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Drew: What It Means — And Doesn’t — To Be Fully Vaccinated

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By Samuetta Hill Drew

Over a 100 million people in America are now vaccinated as of April 30.  This number represents almost 40 percent of the country’s adult population. So, if you are among the people who are fully vaccinated, I am sure you are wondering, what exactly does this mean, where can I go and what can I do?

Part One of this new safety series will begin answering some of your questions. To ensure the article’s information is medically and scientifically accurate, the information being shared will be taken directly from the Centers for Disease Control and Prevention (CDC). It is the most current information published.

Fully vaccinated is a term being used frequently by the media and others. So again, what does it exactly mean? Simple, the CDC feels people fully vaccinated for COVID-19 are those who received the COVID-19 vaccines currently authorized for emergency use by the U.S. Food and Drug Administration (FDA). The vaccines included in this category are Pfizer-BioNTech, Moderna and Johnson and Johnson’s Janssen. The CDC believes the new guidelines for fully vaccinated people also can be applied to the COVID-19 vaccine authorized for emergency use by the World Health Organization, AstraZeneca/Oxford.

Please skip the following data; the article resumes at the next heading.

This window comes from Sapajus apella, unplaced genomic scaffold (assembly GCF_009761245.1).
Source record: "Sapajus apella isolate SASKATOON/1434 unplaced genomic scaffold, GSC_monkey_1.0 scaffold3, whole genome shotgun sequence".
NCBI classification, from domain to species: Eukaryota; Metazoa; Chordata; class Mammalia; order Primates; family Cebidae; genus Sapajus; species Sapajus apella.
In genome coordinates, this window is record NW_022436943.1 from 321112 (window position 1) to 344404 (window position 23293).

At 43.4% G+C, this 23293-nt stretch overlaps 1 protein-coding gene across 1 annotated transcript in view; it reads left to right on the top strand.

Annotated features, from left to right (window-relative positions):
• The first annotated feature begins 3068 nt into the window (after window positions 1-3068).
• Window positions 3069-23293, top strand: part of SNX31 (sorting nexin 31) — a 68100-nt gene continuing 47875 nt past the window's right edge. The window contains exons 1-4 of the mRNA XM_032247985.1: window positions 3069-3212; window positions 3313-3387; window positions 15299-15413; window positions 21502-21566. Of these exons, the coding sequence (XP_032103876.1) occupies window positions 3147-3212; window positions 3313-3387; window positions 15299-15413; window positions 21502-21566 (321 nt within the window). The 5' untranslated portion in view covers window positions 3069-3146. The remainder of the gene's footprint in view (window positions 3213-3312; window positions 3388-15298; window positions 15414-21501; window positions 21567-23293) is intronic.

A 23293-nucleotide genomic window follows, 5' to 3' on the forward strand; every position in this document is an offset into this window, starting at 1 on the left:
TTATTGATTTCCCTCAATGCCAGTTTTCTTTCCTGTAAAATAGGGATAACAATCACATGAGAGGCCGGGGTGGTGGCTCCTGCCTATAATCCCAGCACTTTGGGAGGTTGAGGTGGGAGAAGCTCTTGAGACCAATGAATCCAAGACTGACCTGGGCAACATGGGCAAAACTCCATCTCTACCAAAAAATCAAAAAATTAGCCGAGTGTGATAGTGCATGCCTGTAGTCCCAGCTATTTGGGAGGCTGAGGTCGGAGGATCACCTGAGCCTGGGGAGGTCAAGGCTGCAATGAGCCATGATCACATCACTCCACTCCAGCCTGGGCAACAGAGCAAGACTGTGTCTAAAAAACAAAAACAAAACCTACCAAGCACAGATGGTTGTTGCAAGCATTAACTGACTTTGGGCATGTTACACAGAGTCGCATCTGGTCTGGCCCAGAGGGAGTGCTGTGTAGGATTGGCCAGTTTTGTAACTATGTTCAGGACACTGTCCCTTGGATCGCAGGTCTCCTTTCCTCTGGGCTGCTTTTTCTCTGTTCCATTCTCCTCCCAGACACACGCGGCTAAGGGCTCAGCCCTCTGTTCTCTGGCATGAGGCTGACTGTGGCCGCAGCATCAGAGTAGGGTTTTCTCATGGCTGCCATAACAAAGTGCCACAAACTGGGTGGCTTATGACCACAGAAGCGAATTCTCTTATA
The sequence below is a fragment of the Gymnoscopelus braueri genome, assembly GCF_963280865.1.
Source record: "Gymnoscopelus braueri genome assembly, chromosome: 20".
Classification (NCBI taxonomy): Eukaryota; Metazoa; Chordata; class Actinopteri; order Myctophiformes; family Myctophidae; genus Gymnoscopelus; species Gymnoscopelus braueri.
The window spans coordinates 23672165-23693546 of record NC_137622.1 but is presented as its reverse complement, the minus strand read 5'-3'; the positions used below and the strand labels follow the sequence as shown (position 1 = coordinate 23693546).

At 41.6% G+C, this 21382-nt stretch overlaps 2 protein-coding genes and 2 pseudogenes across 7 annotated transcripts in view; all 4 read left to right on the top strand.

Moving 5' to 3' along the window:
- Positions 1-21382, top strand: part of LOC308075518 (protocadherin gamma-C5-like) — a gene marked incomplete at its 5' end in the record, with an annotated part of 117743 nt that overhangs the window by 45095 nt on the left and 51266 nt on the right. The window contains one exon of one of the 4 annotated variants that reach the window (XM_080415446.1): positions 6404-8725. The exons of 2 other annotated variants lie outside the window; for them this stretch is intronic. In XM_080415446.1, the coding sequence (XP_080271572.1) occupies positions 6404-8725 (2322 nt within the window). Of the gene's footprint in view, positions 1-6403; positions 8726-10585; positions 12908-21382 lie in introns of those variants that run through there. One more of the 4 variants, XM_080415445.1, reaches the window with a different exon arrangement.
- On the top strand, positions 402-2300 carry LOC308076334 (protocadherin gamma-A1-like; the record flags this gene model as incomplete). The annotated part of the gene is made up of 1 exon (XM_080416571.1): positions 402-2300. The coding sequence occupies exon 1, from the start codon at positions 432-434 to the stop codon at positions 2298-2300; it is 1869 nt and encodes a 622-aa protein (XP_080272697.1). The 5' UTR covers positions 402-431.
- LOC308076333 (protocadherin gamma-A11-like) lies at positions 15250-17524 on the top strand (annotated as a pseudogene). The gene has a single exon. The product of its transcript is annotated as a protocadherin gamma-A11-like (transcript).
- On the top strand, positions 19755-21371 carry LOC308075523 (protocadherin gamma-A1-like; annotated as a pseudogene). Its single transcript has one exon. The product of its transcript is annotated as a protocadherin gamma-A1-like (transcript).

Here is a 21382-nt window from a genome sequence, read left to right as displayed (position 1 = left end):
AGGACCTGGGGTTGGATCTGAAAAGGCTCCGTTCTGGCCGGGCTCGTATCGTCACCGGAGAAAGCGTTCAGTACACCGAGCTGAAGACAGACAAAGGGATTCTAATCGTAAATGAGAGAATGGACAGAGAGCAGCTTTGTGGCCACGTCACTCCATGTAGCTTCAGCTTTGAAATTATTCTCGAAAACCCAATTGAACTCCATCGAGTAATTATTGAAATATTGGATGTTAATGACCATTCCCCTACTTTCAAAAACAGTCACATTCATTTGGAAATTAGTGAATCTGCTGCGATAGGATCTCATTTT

People, in general, are considered fully vaccinated:

  • Two weeks after their second dose in a two-dose series, such as Pfizer or Moderna vaccines, or
  • two weeks after a single-dose vaccine, such as Johnson and Johnson’s Janssen vaccine
  • If you do not meet these requirements, you are NOT considered FULLY vaccinated. Continue to keep practicing COVID-19 precautions until you are fully vaccinated.

If you have a condition or are taking medications that weaken your immune system, you may NOT be fully protected even if you are fully vaccinated. Consult with your healthcare provider. Even after receiving your vaccinations, you may need to continue taking all precautions.

Studies show that COVID-19 vaccines are effective at keeping you from getting COVID-19. Getting a vaccine will also keep you from getting seriously ill even if you contract COVID-19.

COVID-19 vaccines teach our immune systems how to recognize and fight the virus that causes COVID-19. It typically takes two weeks after vaccination for the body to build protection (immunity) against the virus that causes COVID-19.

Those of you who fall into the fully vaccinated category outlined in the article, congratulations. This means you are Keeping an Eye on Safety for you and your community during the pandemic. Next week we will outline what activities you can now begin engaging in, as well as those precautions you still need to practice. COVID-19 is still with us.